Remember the good ole days when you were able to meet up with someone after matching with them on a dating app or casually meet someone at a happy hour after work?
Unfortunately, with COVID-19 spreading so rapidly that people everywhere are being encouraged to stay home, no one can meet up for dates after swiping right.
Since in-person contact is being heavily restricted, I couldn’t help but wonder if online dating was even worth the time anymore. Surprisingly, it is!
According to CNBC, dating apps are seeing a serious spike in usage during the COVID-19 outbreak. Platforms like Zoom, Google Hangouts and Houseparty are being integrated into workflows and social hours across the world. The same technology is now among high-demand features of the dating world: video and audio dates.
Bumble is one of the dating sites that has seen a significant spike in user activity. CNBC reported that from March 12–22, Bumble recorded a 21% increase in sent messages in Seattle, a 23% increase in New York City, and a 26% increase in San Francisco.
According to Oprah Magazine, Bumble is one of the 13 best online dating apps but there is a lesser-known website called Flutter that has also seen an increase in user interaction.
Flutter is a Bay area dating app that’s only available on Sunday between 6 p.m. to midnight, according to the San Fransico Business Times. Once midnight hits, your matches and messages are instantly deleted.
Teddy Jungreis, COO and co-founder of Flutter, told Forbes that with the quarantine, there has been a 23% increase in weekly users, a 53% increase in weekly matches, and a 78% increase in weekly messages.
Jungreis also mentioned that Flutter started a Social Distance Date Night feature “[during] quarantine time to help people stay connected and engaged socially.”
But what do people really think?
Although dating sites are reporting an increase in activity from users, are people really benefiting from online dating during a pandemic? It depends on who you ask.
Kaitlyn McQuin, a contributor for Glamour, wrote that establishing a connection through the written word, even if it’s just through text, is romantic. She even went as far as tweeting that social distancing has brought back courtship and had people from all over the world writing poems to her.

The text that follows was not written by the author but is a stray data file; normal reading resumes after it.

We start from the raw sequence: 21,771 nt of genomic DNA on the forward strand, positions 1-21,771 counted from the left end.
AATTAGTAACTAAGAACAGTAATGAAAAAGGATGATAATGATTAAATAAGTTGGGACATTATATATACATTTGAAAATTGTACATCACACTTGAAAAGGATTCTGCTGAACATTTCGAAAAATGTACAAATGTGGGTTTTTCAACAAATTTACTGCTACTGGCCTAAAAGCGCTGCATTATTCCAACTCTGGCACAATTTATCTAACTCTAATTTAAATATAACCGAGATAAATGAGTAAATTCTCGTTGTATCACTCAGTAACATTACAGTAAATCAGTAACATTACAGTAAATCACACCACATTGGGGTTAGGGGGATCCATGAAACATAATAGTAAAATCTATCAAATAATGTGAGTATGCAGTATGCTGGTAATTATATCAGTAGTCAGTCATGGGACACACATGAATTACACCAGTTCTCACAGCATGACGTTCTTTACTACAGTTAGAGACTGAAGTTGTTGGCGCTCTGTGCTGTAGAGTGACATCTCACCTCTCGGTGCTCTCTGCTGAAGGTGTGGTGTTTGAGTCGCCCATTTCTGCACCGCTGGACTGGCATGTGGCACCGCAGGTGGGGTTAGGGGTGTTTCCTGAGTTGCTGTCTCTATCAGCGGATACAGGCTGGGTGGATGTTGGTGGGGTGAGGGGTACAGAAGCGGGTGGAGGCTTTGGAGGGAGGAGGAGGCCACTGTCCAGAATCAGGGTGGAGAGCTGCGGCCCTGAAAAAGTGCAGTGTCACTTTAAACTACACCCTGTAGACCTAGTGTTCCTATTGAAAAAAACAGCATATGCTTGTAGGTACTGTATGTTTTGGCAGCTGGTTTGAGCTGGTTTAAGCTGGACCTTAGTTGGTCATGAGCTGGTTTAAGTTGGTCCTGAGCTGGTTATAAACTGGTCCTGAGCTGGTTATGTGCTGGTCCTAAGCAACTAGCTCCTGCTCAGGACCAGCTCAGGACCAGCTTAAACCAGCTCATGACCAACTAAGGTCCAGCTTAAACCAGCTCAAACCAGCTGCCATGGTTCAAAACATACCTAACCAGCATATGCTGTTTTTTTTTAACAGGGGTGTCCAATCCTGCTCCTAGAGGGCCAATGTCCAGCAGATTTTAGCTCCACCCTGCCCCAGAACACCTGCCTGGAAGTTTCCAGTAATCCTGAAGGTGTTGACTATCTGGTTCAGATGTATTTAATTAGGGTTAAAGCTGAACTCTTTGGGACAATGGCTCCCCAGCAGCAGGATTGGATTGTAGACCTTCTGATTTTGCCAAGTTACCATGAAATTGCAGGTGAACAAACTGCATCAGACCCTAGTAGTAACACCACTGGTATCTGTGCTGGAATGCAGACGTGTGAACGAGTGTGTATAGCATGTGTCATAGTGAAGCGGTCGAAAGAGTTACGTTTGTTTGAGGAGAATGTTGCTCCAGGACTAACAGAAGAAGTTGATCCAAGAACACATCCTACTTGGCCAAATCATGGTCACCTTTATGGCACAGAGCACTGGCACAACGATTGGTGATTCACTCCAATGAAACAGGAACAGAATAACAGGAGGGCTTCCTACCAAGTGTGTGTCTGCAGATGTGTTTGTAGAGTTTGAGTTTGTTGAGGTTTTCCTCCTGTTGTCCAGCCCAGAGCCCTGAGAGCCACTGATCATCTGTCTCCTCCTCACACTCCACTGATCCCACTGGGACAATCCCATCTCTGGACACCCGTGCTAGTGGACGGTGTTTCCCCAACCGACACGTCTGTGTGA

On the flip side, Catherine, a 22-year-old Tinder user, is frustrated that COVID-19 has stopped her plans of getting to know people in a new city.
“I’m frustrated. I just moved to London for the first time, so I was expecting to go out, see the city, and meet new people. There are a couple of people [from Tinder] I’d intended to meet once I moved, and those plans have obviously been delayed,” she told Swipe Life.
She went on,” Given that, I’m decreasing my use of Tinder. I don’t want to match with somebody perfect, only to lose the momentum when we have to wait weeks, if not months, to go for a drink.”
So, do you really have to sit at home and date from your couch?
If you’re frustrated like Catherine and want to meet someone from a dating app in person, Stanford University epidemiologist, Seema Yasmin, has tips on how to navigate in-person dates on Bumble’s blog, The Buzz.
“If you do meet in person, follow the advice of public health organizations and avoid shaking hands. (In fact, experts are encouraging “footshakes” as an alternative. Your call!) And if you turn up to find your date coughing and looking unwell, you can advise them to practice good cough hygiene (coughing into a tissue or the crook of their elbow) then politely get out of there.”
What if you’re interested in online dating but you’re out of practice?
Sharabi also suggested watching a movie on Zoom or having a coffee date via FaceTime and experiment with more than 290 questions to ask on Tinder dates to make getting to know someone new interesting.
If you’re really struggling with dating during this time, Match Group launched a Dating while Distancing hotline staffed by the company’s dating experts, so you’re not in this alone.
Even though social distancing is being heavily encouraged right now, you can make dating worth your time despite the lack of in-person interaction. I know staying home feels monotonous at this point, but perhaps online dating can make it a little more fun.